You would think that a Google search for “authorized textbooks for BC schools” would turn up an updated list of materials. Nope. The information seems buried or non-existent. Strange. In a frustrating twist of irony, there’s a list of about 80 titles from 1890. Why is it so difficult to find a list of textbooks used to teach our young citizens? Gender in education is a hot potato. In Canada, public education is a prescription written by each province, but the prescription has unintended adverse effects – it’s hurting half the classroom population – boys. Or is it?
“Anne of Green Gables, the Canadian classic about a red-haired orphan girl and darling of English teachers everywhere, is not only a fine book, it’s also a great way to turn boys off literature.” So wrote Kate Hammer, education reporter for The Globe & Mail back in October of 2010. Hence the Google search for textbooks. Text books may be a factor, but there is more to it than that according to Statistics Canada’s – Youth In Transition Survey, by the time children are 15 years old, only 60% of parents expected their sons to attend university, whereas almost 70% of parents expected their daughters to attend university. There was obviously something in the first ten years of childhood education to cause such a disparity of expectations. Or was there some machination in society that caused parents to have a different perspective?
The graph shows that some phenomenon began to influence female enrolment levels around 1975 and they overtook men around 1977/78 for the first time ever. In 1971, there was about 29% more males than females enrolled in higher education. By the end of the 90’s the trend had flipped over, with 13% more females engaged in higher education. That trend has continued – today (2012) women are enrolled in higher education by about 25% more than men.
Something has happened with the education of boys as evidenced in the postsecondary enrolment graph. What went wrong? Are females more academically inclined? Males and females are essentially evenly split in the national population at an age where they would traditionally enrol in higher education, with males actually representing a slightly higher percentage. Why would that statistic not be reflected in the graph above?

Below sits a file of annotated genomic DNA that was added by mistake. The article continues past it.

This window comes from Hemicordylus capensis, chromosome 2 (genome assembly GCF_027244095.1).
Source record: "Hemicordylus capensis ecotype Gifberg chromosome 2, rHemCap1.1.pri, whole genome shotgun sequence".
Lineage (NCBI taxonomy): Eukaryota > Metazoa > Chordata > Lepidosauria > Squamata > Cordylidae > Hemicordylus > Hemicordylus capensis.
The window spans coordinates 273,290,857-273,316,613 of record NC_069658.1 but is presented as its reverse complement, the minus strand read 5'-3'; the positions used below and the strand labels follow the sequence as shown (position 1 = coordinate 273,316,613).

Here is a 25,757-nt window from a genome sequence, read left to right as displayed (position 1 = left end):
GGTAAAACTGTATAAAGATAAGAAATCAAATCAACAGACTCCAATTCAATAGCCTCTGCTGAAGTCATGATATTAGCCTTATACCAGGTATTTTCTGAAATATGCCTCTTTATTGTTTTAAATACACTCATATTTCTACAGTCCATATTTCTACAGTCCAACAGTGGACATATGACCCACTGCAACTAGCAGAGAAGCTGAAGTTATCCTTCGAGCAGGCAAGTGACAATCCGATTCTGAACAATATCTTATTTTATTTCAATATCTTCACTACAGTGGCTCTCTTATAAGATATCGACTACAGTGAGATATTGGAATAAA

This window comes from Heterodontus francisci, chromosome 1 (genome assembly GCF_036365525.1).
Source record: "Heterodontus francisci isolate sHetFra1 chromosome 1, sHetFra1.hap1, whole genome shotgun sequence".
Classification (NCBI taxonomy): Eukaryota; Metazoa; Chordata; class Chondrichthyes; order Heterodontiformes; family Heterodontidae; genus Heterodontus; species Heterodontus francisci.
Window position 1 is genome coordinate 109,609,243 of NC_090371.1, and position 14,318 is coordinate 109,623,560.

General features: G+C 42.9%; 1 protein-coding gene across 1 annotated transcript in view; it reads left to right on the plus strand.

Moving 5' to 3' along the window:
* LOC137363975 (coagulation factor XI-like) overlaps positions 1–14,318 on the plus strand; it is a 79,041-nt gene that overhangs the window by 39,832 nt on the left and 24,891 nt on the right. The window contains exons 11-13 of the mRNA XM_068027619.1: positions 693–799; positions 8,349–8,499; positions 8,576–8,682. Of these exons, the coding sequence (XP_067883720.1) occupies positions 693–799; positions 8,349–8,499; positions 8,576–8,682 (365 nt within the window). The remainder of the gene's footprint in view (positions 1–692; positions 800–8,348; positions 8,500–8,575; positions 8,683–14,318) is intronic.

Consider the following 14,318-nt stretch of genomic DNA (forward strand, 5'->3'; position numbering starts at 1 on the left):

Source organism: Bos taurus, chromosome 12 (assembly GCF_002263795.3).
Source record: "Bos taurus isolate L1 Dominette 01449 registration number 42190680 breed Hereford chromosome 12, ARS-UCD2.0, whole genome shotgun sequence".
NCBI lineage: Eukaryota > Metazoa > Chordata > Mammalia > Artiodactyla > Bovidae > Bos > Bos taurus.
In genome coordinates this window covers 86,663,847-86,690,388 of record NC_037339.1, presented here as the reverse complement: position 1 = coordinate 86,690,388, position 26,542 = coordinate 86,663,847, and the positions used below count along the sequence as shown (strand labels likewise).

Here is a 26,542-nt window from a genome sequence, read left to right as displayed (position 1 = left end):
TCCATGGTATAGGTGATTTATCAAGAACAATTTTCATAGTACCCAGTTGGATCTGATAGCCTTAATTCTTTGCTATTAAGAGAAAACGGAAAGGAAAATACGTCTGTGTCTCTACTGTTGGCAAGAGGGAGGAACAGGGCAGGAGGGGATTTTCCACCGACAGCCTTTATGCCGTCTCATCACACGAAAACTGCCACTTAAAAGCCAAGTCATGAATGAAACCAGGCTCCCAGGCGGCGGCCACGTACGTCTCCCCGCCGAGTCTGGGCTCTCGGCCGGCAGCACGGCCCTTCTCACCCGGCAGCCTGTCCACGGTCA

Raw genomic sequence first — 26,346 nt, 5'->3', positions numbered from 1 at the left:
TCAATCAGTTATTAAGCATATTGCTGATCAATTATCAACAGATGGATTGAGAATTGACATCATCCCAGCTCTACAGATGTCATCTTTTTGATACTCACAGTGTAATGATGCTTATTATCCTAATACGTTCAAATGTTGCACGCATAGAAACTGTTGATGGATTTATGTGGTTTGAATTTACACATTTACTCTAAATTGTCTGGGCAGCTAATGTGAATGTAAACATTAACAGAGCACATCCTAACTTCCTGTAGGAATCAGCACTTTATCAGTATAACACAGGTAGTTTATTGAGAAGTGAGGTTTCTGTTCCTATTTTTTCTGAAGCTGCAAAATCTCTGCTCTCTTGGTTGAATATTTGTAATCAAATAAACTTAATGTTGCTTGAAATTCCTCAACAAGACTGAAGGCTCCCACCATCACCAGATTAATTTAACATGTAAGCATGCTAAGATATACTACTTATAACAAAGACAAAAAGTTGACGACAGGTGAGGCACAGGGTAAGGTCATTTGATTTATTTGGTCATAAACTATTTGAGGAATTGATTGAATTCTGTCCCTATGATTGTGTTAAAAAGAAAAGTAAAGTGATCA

More than a few people have claimed that primary education assigns great weight to learning styles that are more common in girls – i.e., sitting still, focusing, verbal interaction, and stories. Naturally, if this is the case, it puts girls (and boys with these styles), at an advantage, giving them more positive feedback. The argument runs along the lines that the classrooms have been gradually set up to conform to the female brain. The argument asserts that boys and girls that are tactile and visual learners are not given the same opportunities to learn through their stronger learning preferences, nor are they rewarded. Advocates of, ‘teaching based on learning style’ claim that children, especially boys, with a kinesthetic learning style are discriminated against by a system that refuses to adapt. Those that feel a compulsion to, ‘move around’ in order to learn, can be labelled as having a ‘behavioural’ problem or having a learning disability. Hence, we’re introduced to sedation with Attention Deficit Hyperactive Disorder (ADHD) drugs, like Ritalin and Adderall, chemical name – Methylphenidate Hydrochloride, a central nervous system drug.